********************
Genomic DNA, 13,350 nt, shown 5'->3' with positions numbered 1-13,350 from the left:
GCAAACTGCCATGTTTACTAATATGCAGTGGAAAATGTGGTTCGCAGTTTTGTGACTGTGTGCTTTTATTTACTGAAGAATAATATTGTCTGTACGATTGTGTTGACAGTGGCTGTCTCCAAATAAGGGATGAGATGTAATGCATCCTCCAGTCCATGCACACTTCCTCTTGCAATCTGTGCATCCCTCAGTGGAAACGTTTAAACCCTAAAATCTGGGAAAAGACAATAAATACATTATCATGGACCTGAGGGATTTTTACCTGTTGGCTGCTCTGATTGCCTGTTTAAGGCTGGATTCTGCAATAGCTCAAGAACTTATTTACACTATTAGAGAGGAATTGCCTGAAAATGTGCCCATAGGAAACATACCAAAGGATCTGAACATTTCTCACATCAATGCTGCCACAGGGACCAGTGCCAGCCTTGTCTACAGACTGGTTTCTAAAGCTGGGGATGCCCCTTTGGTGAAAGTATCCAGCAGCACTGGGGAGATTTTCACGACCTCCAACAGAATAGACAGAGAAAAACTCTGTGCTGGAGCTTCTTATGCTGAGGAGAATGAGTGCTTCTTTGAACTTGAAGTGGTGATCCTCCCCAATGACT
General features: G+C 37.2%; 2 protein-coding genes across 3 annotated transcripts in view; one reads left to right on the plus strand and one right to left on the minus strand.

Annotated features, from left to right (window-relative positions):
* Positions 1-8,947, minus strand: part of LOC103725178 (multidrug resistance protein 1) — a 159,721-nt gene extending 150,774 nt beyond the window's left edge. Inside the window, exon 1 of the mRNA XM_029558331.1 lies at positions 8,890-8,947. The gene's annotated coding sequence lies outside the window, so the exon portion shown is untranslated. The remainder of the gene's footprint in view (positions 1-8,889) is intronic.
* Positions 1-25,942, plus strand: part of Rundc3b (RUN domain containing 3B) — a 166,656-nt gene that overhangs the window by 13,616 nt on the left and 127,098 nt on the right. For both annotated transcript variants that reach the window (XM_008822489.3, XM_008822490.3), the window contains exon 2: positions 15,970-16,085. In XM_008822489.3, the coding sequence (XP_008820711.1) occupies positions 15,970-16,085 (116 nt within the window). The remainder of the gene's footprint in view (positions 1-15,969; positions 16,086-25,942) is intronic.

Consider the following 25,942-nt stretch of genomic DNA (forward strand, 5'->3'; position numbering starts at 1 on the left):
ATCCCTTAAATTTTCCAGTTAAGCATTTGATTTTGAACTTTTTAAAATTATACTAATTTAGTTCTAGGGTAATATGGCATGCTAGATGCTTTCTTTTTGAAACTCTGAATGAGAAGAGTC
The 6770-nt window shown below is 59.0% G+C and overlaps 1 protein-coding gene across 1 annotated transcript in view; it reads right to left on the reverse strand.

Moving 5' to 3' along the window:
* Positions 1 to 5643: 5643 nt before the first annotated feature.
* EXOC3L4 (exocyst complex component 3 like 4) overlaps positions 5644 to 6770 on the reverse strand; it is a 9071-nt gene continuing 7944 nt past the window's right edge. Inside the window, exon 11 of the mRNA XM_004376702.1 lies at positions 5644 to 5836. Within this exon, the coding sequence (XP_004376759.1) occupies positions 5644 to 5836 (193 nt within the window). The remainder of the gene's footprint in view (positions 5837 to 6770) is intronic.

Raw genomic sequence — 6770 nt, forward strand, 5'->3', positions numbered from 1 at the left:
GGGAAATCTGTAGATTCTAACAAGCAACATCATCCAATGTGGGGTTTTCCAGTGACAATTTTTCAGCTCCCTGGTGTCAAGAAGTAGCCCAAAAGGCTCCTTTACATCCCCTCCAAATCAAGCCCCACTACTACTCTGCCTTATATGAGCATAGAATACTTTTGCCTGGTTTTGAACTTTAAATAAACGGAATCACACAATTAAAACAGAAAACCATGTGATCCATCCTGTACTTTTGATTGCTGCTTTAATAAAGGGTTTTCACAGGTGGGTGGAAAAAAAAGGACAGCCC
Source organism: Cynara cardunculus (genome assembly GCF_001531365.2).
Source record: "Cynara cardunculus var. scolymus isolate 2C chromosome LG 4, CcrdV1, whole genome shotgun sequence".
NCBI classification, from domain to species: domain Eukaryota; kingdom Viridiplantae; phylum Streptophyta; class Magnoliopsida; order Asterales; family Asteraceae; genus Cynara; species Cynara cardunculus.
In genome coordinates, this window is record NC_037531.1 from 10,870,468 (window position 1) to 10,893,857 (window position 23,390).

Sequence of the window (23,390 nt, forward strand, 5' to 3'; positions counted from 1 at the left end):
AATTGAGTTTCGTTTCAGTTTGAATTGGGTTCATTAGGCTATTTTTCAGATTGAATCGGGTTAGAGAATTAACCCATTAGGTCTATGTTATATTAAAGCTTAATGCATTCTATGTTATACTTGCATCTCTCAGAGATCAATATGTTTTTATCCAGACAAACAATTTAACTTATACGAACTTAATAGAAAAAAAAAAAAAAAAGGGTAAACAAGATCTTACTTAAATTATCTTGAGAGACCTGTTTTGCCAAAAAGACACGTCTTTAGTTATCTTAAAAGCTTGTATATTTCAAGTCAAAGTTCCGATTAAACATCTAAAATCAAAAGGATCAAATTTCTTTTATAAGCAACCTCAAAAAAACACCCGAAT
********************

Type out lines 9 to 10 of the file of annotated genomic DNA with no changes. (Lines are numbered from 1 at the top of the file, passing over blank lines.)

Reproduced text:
The 6770-nt window shown below is 59.0% G+C and overlaps 1 protein-coding gene across 1 annotated transcript in view; it reads right to left on the reverse strand.

Moving 5' to 3' along the window: